The first reaction I received from the reception at my hostel in Rothenburg (officially named “Rothenburg ob der Tauber”) was, “Oh wow, you’re staying for 2 nights!?” I replied, “Yes,” not sure why the surprise. I later learned that Rothenburg is one of those cities typically visited on a day trip with a Romantic Road tour group or with just one accompanying night at a hotel. It’s true that the town is small and many of the highlights and tourist attractions can be seen in a day. But I recommend staying at least one night or more, with enough time to explore both on the day of your arrival and departure.
My first dip into Rothenburg Germany could not have been more local. So local, in fact, that I found myself sitting naked together with a group of 20 Germans packed tightly in a small room. I was the only non-German speaking person and certainly the only visitor that night – since it was clear they all knew each other. Reminiscent of my time traveling in Finland, I started off my visit with a trip to the local Sauna. My connecting train into Rothenburg arrived quite late and it was already 9pm by the time I was checked into my room. No matter though, because I was lucky to have arrived on the night of the Midnight Sauna. Just a 15 minute walk from the old town, you’ll find a local pool called Franken Freizeit at Nördlinger Straße 20. The highlight is the traditional Finnish sauna upstairs, but the experience was equally matched by the two swimming pools down below offering a nice, heated and relaxing swim. This was definitely not one of the typical Rothernburg attractions, but the ambiance was fantastic – dim lighting via candlelight and soothing music in the pool area. Entrance to this event was 9€. Be sure to bring your own towel and leave the swimming suit at home!
Rothenburg is a wonderful location for outdoor activities. Spend one day visiting the old town and the other doing some hiking or biking in the area. Rothenburg is surrounded by numerous paths and trails for the outdoor enthusiast. I happened to visit in early spring so outdoor activities were not the first thing on my mind, though I did enjoy a hike down to the river just beyond the old town city walls. The local city tourist office even offers a map with all the biking trails.
The Must-See Sights
No visit to Rothenburg is complete without visiting the sites that make this city famous. Rothenburg is one of the few medieval cities in Germany that remains intact and undamaged by the war. And the charm of the city with its foreboding walls, cobblestone streets and classic German-style buildings will make you feel as if you stepped back in time. St Jacobs Church stands high above the city and it’s worth a quick visit. It’s a protestant church with impressive architecture but simple decor inside.
The two major museums in the city are the Imperial City Museum and the Crime Museum. I’m not always a fan of museums but I found the Crime Museum to be especially entertaining. The highlight was the collection of shame masks from the middle ages. In the middle ages, residents of the town were required to wear these masks in public as a form of punishment. And each mask was matched with its crime – perhaps being a town gossip or dressing inappropriately.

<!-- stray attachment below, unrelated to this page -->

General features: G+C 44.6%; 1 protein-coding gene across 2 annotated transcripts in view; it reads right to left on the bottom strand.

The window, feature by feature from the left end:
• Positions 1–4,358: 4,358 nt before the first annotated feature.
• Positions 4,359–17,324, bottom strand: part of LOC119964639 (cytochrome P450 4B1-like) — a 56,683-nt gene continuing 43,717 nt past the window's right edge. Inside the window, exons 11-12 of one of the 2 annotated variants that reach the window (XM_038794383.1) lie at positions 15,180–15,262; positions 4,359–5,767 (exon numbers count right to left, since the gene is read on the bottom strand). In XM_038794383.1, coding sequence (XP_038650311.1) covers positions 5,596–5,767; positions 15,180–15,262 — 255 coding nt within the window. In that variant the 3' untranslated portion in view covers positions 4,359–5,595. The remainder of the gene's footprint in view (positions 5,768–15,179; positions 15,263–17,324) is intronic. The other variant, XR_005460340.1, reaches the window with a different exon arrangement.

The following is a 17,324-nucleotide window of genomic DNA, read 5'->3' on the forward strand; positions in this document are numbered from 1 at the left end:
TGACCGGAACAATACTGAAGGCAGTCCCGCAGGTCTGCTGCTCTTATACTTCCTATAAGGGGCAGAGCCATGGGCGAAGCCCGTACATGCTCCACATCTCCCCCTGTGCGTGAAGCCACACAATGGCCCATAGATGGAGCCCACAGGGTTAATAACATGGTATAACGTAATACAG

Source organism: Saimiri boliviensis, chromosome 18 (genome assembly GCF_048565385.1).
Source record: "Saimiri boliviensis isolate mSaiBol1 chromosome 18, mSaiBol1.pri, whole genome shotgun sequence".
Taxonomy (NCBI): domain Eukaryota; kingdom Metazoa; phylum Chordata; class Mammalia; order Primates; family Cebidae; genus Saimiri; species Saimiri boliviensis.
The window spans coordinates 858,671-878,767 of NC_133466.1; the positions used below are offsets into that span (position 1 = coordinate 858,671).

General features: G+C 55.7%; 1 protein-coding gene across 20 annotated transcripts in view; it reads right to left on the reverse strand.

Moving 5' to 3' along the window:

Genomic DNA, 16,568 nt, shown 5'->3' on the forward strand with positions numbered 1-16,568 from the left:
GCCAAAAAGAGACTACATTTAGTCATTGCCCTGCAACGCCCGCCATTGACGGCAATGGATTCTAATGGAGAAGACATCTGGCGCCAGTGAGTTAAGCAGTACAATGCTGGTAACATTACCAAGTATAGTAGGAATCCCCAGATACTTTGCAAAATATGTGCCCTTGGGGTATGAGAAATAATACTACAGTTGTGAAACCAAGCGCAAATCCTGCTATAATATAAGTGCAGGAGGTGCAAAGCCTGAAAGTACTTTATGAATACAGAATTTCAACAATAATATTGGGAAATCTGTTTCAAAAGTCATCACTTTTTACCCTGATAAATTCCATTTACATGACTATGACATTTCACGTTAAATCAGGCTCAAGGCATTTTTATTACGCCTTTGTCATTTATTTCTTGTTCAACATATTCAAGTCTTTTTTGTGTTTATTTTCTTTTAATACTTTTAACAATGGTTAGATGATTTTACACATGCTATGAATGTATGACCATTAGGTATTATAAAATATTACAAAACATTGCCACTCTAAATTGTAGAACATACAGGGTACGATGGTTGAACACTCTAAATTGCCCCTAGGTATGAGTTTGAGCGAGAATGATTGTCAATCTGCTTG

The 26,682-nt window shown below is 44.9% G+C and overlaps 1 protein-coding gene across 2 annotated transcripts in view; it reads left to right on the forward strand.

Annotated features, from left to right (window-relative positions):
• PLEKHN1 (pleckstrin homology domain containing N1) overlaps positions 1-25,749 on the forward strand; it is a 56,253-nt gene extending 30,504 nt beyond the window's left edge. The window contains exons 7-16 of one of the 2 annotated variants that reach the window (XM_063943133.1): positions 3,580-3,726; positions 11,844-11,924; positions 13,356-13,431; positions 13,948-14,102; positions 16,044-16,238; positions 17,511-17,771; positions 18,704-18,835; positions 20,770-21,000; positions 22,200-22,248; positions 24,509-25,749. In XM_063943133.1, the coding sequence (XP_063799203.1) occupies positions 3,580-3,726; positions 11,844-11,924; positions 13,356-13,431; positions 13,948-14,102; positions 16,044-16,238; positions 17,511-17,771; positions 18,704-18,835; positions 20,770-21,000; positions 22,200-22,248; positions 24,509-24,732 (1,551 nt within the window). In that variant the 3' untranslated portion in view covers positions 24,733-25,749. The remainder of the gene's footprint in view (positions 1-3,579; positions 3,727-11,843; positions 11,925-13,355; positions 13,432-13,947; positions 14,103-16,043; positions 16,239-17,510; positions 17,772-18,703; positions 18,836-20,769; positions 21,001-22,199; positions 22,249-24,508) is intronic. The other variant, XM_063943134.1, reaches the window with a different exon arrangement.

You’ll also want to visit the city hall and climb the tower to get an aerial view of Rothenburg. The staircase is old and narrow and the viewing balcony is not spacious. But even so, the view of the town is worth the effort. Lastly, spend some time walking around the city on the actual wall itself. There’s 2.5 km of walking paths around the city walls and you’ll find nice views of the inner city and fantastic views of the other side of the city hanging on the edge of the cliffs.
Food and Drink
My last day in Rothenburg was my last day on a 10-day trip within Germany. And what better way to celebrate than with full German cuisine for dinner. I went to dinner at Hotel Reichsküchenmeister and ordered a variety of sausages, potatoes and sauerkraut. I was happy with this recommendation as the food was fantastic. For a sweet treat, don’t miss the schneeballen, which in English translates to snowball. It’s a typical sweet pastry of the region and is good after lunch or as a snack. If you’re a wine fan, you’ll want to sample the Rothenburg fare. A local guy runs a vineyard just outside the city walls and sells his own wine at the shop in town called Glocke Weinladen am Plonlein. Of course I was obliged to buy a bottle and I enjoyed nearly all of it myself on my last night.
If you visit Rothenburg Germany in the summer high season, you’ll find it packed with tourists during the day. To avoid the crowds, spend at least one night in town and enjoy the morning or the early evening after all the tour groups have left the city. If you want to see more historic sites of southern Germany, you can check out the Romantic Road (one of Germany’s top attractions) for more things to do in Bavaria. Rothenburg is located midway into this tourist trail and pairing multiple cities together on a visit would give you the full German experience.
Have you ever visited a medieval town? Where? Let us know your thoughts in the comments!
Visit Rothenburg provided me with access to most of the sites in town but rest assured all opinions are mine.